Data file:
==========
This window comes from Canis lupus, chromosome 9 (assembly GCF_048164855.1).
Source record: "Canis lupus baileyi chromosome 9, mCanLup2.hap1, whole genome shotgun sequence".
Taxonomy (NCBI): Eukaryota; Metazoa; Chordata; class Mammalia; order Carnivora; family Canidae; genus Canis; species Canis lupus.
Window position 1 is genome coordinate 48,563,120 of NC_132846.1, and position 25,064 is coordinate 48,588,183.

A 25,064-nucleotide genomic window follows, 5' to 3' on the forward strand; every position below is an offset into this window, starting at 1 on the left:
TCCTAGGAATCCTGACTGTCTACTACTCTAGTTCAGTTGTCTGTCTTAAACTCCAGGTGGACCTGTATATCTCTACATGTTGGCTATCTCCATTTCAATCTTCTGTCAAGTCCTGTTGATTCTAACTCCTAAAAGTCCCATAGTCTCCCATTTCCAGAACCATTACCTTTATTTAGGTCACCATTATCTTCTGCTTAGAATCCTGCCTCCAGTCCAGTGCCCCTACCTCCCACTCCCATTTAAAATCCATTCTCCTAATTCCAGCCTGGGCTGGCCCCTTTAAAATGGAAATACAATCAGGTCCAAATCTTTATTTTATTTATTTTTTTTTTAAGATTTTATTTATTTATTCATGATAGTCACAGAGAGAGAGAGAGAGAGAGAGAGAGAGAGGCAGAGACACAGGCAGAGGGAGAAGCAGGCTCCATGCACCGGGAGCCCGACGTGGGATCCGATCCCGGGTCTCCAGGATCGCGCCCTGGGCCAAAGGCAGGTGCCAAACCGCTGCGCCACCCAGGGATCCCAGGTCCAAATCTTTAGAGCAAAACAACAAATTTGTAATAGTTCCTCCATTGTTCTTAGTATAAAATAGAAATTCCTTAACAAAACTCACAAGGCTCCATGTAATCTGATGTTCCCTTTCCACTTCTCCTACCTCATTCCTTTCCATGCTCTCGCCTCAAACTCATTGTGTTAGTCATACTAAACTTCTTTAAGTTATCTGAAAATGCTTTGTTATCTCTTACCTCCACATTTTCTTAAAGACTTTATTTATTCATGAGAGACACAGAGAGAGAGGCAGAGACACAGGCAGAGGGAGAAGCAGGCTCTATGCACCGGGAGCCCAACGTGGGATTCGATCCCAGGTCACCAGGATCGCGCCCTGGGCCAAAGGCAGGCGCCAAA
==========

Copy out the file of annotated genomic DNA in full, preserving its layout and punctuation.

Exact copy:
This window comes from Canis lupus, chromosome 9 (assembly GCF_048164855.1).
Source record: "Canis lupus baileyi chromosome 9, mCanLup2.hap1, whole genome shotgun sequence".
Taxonomy (NCBI): Eukaryota; Metazoa; Chordata; class Mammalia; order Carnivora; family Canidae; genus Canis; species Canis lupus.
Window position 1 is genome coordinate 48,563,120 of NC_132846.1, and position 25,064 is coordinate 48,588,183.

A 25,064-nucleotide genomic window follows, 5' to 3' on the forward strand; every position below is an offset into this window, starting at 1 on the left:
TCCTAGGAATCCTGACTGTCTACTACTCTAGTTCAGTTGTCTGTCTTAAACTCCAGGTGGACCTGTATATCTCTACATGTTGGCTATCTCCATTTCAATCTTCTGTCAAGTCCTGTTGATTCTAACTCCTAAAAGTCCCATAGTCTCCCATTTCCAGAACCATTACCTTTATTTAGGTCACCATTATCTTCTGCTTAGAATCCTGCCTCCAGTCCAGTGCCCCTACCTCCCACTCCCATTTAAAATCCATTCTCCTAATTCCAGCCTGGGCTGGCCCCTTTAAAATGGAAATACAATCAGGTCCAAATCTTTATTTTATTTATTTTTTTTTTAAGATTTTATTTATTTATTCATGATAGTCACAGAGAGAGAGAGAGAGAGAGAGAGAGAGAGGCAGAGACACAGGCAGAGGGAGAAGCAGGCTCCATGCACCGGGAGCCCGACGTGGGATCCGATCCCGGGTCTCCAGGATCGCGCCCTGGGCCAAAGGCAGGTGCCAAACCGCTGCGCCACCCAGGGATCCCAGGTCCAAATCTTTAGAGCAAAACAACAAATTTGTAATAGTTCCTCCATTGTTCTTAGTATAAAATAGAAATTCCTTAACAAAACTCACAAGGCTCCATGTAATCTGATGTTCCCTTTCCACTTCTCCTACCTCATTCCTTTCCATGCTCTCGCCTCAAACTCATTGTGTTAGTCATACTAAACTTCTTTAAGTTATCTGAAAATGCTTTGTTATCTCTTACCTCCACATTTTCTTAAAGACTTTATTTATTCATGAGAGACACAGAGAGAGAGGCAGAGACACAGGCAGAGGGAGAAGCAGGCTCTATGCACCGGGAGCCCAACGTGGGATTCGATCCCAGGTCACCAGGATCGCGCCCTGGGCCAAAGGCAGGCGCCAAA